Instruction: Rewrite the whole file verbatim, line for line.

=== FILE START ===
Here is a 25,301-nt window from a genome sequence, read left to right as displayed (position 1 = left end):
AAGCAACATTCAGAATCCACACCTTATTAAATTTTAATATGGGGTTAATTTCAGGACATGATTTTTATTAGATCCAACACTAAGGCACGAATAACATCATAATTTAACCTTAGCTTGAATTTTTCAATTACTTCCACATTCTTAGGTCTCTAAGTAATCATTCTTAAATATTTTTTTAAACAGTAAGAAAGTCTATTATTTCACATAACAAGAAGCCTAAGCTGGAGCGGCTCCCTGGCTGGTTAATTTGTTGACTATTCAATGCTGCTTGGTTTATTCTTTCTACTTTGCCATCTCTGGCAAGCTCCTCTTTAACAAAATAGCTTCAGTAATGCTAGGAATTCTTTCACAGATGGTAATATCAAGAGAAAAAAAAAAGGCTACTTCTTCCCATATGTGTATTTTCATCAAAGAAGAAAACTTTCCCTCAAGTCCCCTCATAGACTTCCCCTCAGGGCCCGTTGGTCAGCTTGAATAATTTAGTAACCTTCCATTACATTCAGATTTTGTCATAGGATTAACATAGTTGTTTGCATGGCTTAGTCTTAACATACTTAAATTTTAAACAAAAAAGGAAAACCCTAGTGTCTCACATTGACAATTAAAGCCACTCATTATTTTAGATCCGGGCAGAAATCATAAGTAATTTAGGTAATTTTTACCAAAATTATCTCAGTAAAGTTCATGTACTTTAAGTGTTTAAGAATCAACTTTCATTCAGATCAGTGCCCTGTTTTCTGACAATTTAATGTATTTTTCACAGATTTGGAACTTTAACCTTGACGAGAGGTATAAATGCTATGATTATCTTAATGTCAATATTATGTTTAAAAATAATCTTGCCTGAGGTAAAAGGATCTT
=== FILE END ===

Here is a 25,301-nt window from a genome sequence, read left to right as displayed (position 1 = left end):
AAGCAACATTCAGAATCCACACCTTATTAAATTTTAATATGGGGTTAATTTCAGGACATGATTTTTATTAGATCCAACACTAAGGCACGAATAACATCATAATTTAACCTTAGCTTGAATTTTTCAATTACTTCCACATTCTTAGGTCTCTAAGTAATCATTCTTAAATATTTTTTTAAACAGTAAGAAAGTCTATTATTTCACATAACAAGAAGCCTAAGCTGGAGCGGCTCCCTGGCTGGTTAATTTGTTGACTATTCAATGCTGCTTGGTTTATTCTTTCTACTTTGCCATCTCTGGCAAGCTCCTCTTTAACAAAATAGCTTCAGTAATGCTAGGAATTCTTTCACAGATGGTAATATCAAGAGAAAAAAAAAAGGCTACTTCTTCCCATATGTGTATTTTCATCAAAGAAGAAAACTTTCCCTCAAGTCCCCTCATAGACTTCCCCTCAGGGCCCGTTGGTCAGCTTGAATAATTTAGTAACCTTCCATTACATTCAGATTTTGTCATAGGATTAACATAGTTGTTTGCATGGCTTAGTCTTAACATACTTAAATTTTAAACAAAAAAGGAAAACCCTAGTGTCTCACATTGACAATTAAAGCCACTCATTATTTTAGATCCGGGCAGAAATCATAAGTAATTTAGGTAATTTTTACCAAAATTATCTCAGTAAAGTTCATGTACTTTAAGTGTTTAAGAATCAACTTTCATTCAGATCAGTGCCCTGTTTTCTGACAATTTAATGTATTTTTCACAGATTTGGAACTTTAACCTTGACGAGAGGTATAAATGCTATGATTATCTTAATGTCAATATTATGTTTAAAAATAATCTTGCCTGAGGTAAAAGGATCTT